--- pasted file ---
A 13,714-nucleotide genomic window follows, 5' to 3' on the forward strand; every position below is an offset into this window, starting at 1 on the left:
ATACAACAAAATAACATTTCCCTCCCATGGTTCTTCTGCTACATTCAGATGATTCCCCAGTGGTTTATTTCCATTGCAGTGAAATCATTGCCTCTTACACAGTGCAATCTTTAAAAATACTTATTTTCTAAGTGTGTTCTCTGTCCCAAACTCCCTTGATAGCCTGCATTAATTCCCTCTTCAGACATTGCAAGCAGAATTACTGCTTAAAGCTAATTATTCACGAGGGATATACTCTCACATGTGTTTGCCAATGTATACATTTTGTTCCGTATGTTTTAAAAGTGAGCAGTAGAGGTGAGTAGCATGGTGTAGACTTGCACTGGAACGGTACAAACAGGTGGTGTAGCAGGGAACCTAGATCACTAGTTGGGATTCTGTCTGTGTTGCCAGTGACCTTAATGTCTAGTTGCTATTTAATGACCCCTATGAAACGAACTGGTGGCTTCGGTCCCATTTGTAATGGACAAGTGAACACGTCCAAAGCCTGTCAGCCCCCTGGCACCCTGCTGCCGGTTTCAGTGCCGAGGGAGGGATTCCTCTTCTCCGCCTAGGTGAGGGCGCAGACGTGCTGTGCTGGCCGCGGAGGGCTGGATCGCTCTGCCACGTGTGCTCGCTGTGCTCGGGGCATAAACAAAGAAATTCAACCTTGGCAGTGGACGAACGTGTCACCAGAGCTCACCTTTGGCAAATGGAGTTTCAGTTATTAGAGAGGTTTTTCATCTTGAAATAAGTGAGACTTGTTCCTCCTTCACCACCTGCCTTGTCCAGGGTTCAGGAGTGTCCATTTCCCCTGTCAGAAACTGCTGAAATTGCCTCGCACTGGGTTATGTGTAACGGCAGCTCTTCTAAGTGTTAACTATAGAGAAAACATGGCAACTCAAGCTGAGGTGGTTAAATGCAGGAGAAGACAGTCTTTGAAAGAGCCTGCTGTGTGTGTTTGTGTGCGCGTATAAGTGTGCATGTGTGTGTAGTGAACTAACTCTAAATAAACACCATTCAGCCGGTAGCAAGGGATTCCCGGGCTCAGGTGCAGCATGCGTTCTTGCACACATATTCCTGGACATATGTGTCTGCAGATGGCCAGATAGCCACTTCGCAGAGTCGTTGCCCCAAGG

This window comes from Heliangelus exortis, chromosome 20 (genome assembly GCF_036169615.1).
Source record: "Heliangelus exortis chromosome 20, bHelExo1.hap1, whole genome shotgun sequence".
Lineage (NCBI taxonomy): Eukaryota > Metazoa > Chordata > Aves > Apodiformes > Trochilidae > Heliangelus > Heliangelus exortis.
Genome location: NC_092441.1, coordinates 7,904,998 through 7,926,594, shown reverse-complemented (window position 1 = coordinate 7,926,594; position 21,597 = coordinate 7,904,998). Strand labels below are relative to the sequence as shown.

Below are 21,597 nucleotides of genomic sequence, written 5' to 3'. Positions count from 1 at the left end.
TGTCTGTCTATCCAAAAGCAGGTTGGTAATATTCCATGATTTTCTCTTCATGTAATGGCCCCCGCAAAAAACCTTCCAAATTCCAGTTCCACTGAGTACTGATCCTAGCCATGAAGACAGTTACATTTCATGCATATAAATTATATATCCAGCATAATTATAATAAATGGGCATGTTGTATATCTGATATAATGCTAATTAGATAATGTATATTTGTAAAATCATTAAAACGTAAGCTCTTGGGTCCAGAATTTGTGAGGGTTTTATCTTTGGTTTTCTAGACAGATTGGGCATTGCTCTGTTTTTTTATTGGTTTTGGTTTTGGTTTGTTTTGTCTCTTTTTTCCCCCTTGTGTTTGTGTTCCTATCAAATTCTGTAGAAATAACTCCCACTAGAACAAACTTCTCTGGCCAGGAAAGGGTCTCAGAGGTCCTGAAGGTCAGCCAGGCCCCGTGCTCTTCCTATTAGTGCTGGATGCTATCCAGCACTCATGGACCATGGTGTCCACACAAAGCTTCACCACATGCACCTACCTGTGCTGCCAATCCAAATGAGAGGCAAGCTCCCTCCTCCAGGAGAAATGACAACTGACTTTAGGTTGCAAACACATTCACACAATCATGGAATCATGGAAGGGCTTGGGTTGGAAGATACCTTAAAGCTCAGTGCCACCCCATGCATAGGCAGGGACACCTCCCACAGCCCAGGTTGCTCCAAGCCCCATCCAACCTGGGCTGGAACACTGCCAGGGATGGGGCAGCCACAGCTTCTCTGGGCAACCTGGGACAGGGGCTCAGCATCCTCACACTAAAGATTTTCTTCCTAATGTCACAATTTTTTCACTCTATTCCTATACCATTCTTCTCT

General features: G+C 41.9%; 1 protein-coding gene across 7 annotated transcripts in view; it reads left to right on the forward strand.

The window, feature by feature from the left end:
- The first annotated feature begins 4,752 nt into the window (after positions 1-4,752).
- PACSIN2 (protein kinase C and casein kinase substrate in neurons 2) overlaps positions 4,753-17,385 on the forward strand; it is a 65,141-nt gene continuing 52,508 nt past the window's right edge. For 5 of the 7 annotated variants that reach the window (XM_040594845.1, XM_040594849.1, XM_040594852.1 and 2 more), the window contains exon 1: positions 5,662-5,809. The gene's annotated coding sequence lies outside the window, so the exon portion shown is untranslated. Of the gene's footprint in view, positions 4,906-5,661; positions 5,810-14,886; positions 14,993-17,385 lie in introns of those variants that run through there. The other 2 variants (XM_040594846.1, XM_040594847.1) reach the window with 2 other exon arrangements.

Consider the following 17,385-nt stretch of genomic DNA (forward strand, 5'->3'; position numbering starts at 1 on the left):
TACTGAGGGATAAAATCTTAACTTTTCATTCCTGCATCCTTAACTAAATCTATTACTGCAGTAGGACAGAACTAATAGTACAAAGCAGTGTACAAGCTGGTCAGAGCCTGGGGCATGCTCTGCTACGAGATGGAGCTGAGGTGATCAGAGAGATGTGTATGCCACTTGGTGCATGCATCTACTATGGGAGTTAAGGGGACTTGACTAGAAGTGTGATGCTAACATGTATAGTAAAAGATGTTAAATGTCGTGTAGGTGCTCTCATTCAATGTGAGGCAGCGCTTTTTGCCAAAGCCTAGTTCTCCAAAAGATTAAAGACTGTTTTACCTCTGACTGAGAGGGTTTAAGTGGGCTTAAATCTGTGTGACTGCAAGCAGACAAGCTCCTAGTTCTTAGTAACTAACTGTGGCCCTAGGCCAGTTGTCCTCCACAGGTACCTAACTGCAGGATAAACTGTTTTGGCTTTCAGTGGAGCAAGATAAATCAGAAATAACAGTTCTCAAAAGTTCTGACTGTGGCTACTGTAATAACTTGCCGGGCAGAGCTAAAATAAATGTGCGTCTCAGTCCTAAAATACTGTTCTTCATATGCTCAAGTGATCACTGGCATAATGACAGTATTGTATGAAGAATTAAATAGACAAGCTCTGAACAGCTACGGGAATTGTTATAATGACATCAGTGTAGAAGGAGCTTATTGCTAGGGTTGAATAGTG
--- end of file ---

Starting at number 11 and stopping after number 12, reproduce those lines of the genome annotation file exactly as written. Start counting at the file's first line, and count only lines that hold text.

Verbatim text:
- The first annotated feature begins 4,752 nt into the window (after positions 1-4,752).
- PACSIN2 (protein kinase C and casein kinase substrate in neurons 2) overlaps positions 4,753-17,385 on the forward strand; it is a 65,141-nt gene continuing 52,508 nt past the window's right edge. For 5 of the 7 annotated variants that reach the window (XM_040594845.1, XM_040594849.1, XM_040594852.1 and 2 more), the window contains exon 1: positions 5,662-5,809. The gene's annotated coding sequence lies outside the window, so the exon portion shown is untranslated. Of the gene's footprint in view, positions 4,906-5,661; positions 5,810-14,886; positions 14,993-17,385 lie in introns of those variants that run through there. The other 2 variants (XM_040594846.1, XM_040594847.1) reach the window with 2 other exon arrangements.